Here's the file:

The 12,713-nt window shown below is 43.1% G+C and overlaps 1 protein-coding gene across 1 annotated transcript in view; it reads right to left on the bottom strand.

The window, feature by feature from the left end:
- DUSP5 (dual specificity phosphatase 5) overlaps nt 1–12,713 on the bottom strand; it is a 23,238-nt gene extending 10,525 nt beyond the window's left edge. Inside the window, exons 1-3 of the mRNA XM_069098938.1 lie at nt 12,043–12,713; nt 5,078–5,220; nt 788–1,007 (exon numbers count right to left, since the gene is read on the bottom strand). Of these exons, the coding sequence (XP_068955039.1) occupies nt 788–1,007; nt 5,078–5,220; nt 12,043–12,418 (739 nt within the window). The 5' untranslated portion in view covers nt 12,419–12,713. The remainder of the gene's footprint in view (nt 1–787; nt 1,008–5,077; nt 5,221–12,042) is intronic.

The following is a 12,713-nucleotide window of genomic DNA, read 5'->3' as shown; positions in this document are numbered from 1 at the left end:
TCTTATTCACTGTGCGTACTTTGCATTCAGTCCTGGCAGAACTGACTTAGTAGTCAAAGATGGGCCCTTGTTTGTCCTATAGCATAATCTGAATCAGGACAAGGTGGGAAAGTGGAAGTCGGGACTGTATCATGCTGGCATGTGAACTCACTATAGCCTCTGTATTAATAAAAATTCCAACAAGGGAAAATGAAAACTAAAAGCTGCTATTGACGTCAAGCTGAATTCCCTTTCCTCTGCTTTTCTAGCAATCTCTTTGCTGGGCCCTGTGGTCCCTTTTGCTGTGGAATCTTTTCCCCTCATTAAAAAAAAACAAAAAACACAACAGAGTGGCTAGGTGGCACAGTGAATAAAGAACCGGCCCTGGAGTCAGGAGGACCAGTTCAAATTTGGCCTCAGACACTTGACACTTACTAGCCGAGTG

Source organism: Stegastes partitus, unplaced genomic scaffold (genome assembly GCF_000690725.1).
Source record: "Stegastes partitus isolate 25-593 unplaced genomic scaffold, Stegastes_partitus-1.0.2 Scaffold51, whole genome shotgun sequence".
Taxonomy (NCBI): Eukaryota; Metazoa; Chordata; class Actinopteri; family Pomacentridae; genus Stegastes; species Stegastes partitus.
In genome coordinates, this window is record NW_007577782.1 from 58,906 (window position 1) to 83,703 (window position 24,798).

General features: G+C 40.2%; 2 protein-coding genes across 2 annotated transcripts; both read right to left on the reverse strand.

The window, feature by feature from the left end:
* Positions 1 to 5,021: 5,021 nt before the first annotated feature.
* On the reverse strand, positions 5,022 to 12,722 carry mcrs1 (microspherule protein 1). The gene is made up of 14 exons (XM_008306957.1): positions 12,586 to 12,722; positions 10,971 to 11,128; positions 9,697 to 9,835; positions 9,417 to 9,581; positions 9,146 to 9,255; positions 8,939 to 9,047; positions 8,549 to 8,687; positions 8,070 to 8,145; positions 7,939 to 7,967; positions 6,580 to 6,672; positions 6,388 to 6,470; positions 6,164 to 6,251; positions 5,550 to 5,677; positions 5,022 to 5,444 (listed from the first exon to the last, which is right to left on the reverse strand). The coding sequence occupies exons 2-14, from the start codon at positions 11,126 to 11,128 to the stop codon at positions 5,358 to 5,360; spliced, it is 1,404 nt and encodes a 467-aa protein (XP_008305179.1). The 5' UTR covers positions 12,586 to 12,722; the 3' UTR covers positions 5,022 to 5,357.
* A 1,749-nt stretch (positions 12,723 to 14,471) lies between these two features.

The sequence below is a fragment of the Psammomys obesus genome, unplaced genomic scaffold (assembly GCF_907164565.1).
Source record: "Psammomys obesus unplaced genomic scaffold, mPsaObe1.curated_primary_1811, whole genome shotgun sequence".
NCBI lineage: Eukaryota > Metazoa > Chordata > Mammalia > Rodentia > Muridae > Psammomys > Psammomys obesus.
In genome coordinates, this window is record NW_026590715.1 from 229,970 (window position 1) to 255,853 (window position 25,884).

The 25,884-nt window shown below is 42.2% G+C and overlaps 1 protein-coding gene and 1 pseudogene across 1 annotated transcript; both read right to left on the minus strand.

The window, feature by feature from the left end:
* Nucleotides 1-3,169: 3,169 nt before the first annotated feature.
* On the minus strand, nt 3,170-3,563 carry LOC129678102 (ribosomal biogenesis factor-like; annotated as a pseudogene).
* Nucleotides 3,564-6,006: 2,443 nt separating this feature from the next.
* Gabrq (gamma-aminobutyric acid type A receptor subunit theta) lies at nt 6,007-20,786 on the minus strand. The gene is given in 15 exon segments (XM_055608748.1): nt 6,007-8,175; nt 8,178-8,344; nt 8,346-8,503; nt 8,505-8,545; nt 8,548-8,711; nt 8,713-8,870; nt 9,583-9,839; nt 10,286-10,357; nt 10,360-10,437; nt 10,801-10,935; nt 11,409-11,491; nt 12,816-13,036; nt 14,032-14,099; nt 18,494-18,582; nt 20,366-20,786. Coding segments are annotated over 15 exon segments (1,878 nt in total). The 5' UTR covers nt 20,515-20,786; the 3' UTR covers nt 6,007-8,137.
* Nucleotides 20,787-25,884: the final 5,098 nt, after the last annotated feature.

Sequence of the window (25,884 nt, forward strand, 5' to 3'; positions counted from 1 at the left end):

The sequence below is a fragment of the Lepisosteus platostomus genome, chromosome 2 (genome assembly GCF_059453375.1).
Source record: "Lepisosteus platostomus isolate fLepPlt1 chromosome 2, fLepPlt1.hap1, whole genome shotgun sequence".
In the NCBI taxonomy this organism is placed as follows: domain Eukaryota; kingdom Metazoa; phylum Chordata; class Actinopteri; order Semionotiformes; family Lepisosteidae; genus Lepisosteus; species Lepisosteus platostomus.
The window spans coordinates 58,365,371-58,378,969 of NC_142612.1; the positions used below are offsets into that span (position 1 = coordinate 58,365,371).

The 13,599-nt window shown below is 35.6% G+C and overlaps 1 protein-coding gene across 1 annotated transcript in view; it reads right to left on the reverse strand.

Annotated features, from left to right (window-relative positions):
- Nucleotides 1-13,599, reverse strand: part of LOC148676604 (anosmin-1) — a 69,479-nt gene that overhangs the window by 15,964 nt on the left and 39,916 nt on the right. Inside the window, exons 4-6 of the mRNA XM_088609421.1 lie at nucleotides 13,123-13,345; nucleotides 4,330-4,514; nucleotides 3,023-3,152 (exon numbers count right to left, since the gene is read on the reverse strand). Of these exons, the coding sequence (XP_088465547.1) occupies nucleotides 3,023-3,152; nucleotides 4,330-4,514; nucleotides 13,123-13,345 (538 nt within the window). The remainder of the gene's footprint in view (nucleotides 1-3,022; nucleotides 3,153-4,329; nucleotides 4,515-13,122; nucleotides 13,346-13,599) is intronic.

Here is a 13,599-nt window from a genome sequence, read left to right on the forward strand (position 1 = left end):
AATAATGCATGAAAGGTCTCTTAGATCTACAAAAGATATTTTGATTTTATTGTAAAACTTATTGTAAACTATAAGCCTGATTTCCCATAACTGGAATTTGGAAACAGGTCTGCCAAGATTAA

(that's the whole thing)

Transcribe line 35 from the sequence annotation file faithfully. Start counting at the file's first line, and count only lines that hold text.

AATAATGCATGAAAGGTCTCTTAGATCTACAAAAGATATTTTGATTTTATTGTAAAACTTATTGTAAACTATAAGCCTGATTTCCCATAACTGGAATTTGGAAACAGGTCTGCCAAGATTAA